Senate Approves Bill To Prohibit Genetic Discrimination by Employers, Insurers
The Senate on Tuesday voted 95-0 to approve a bill (S 1053) that would mandate that employers and insurers could not discriminate against individuals based on their genetic information, the AP/Boston Globe reports (Abrams, AP/Boston Globe, 10/15). The legislation, introduced by Sen. Olympia Snowe (R-Maine), would mandate that employers could not use genetic information when they decide whether to hire employees and would allow employers to collect such information only to monitor adverse effects that result from the workplace (California Healthline, 10/3). The bill would establish guidelines for employers to use the genetic information of employees to monitor such effects (Zitner, Los Angeles Times, 10/15). The bill also would mandate that insurers could not raise premiums or deny coverage based on genetic information and could not require genetic tests from policyholders (American Health Line, 10/3). The legislation defines genetic tests as those that could indicate a predisposition to future illnesses and not those that diagnose current illnesses (Gay Stolberg, New York Times, 10/15). In cases of alleged genetic discrimination, employees could file complaints first with the Equal Employment Opportunity Commission and subsequently in federal court (Los Angeles Times, 10/15). Some states have enacted similar laws, but the federal bill would establish a "single, nationwide rule," the Hartford Courant reports (MacDonald, Hartford Courant, 10/15). The Senate passed the bill after "six years of legislative gridlock" over the specific language in the legislation, the New York Times reports (New York Times, 10/15).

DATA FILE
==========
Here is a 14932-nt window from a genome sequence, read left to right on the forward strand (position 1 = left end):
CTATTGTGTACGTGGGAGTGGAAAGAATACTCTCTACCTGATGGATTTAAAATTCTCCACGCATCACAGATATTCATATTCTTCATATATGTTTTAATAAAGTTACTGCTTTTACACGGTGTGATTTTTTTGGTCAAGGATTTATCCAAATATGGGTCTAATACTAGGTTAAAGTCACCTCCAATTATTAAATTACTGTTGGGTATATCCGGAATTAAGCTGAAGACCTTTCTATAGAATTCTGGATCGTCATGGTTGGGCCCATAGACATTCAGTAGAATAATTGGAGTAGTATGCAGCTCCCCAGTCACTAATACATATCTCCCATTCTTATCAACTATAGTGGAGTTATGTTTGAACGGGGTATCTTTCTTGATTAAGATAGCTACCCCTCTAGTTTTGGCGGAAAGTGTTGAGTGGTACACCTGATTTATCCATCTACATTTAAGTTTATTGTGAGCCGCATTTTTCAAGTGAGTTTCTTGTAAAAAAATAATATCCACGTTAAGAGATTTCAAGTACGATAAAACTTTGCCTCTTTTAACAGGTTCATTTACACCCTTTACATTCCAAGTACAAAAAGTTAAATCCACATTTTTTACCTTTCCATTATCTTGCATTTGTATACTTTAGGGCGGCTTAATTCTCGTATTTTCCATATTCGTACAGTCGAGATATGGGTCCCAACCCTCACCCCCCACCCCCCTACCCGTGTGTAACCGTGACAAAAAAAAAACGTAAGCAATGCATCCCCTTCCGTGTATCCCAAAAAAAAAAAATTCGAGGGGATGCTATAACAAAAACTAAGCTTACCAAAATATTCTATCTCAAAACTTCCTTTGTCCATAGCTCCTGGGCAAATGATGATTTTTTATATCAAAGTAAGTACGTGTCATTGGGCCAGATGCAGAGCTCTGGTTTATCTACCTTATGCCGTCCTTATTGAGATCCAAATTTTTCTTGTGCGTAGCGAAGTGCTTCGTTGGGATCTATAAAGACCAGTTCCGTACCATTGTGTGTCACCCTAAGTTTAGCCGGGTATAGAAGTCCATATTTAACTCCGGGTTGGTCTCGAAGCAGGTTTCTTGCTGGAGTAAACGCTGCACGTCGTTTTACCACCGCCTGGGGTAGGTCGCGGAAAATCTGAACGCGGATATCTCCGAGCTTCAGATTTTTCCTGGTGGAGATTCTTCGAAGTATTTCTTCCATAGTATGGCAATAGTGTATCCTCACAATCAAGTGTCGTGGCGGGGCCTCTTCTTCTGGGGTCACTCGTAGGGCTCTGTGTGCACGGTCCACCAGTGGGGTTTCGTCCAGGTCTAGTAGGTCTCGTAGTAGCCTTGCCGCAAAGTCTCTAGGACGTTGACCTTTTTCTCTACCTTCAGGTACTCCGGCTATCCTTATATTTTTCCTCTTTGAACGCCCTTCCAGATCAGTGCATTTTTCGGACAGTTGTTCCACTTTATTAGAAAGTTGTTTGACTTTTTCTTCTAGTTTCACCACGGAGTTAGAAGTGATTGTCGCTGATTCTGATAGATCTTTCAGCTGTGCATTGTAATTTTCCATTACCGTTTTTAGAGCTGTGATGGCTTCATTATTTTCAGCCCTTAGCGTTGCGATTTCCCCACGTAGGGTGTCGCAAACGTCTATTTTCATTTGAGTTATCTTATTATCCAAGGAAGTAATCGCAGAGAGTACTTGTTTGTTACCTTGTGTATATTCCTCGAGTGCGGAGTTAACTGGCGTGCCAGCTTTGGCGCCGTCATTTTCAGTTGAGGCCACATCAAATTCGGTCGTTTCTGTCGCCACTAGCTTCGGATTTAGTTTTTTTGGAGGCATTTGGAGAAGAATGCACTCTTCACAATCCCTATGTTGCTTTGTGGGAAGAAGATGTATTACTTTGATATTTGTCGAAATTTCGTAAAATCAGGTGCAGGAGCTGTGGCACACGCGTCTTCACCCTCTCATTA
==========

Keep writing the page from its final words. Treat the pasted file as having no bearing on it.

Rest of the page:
Supporters said that the bill would allow individuals to benefit from advanced genetic tests without concerns that they could lose their employment or health insurance, the Washington Post reports (Dewar, Washington Post, 10/15). A report released by the Senate Health Education, Labor and Pensions Committee, which passed the legislation earlier this year, found that although "there are few well-documented cases of discrimination in the use of genetic tests," public concerns about such discrimination remain high, the Courant reports (Hartford Courant, 10/15). Snowe said, "The American people cannot have access to the quality of care and the advancement of medical and scientific discoveries if they are subjected and held hostage to the fears of discrimination by their employers and by insurers" (New York Times, 10/15). Senate Majority Leader Bill Frist (R-Tenn.) called the legislation "a moral responsibility and a practical necessity." Senate Minority Leader Tom Daschle (D-S.D.) added the bill protects "civil rights" (Washington Post, 10/15). The White House, the National Human Genome Research Institute and the American Medical Association also support the legislation (New York Times, 10/15). However, groups that represent employers and insurers oppose the bill. Donald Young, president of the Health Insurance Association of America, said that the legislation is "well intended" but would "add unnecessary and costly regulatory burdens without in any way improving consumer protection."
According to the Wall Street Journal, the bill "faces uncertainty" in the House, where Rep. Louise Slaughter (D-N.Y.) has introduced similar legislation that has "languished for years" (McGinley, Wall Street Journal, 10/15). The House has referred the bill to three separate committees -- the Energy and Commerce, Ways and Means and Education and Workforce committees -- and a spokesperson for the Energy and Commerce Committee said that members will not likely consider the legislation this year because of attention to Medicare and energy bills (Rovner, CongressDaily/AM, 10/15).This is part of the California Healthline Daily Edition, a summary of health policy coverage from major news organizations. Sign up for an email subscription.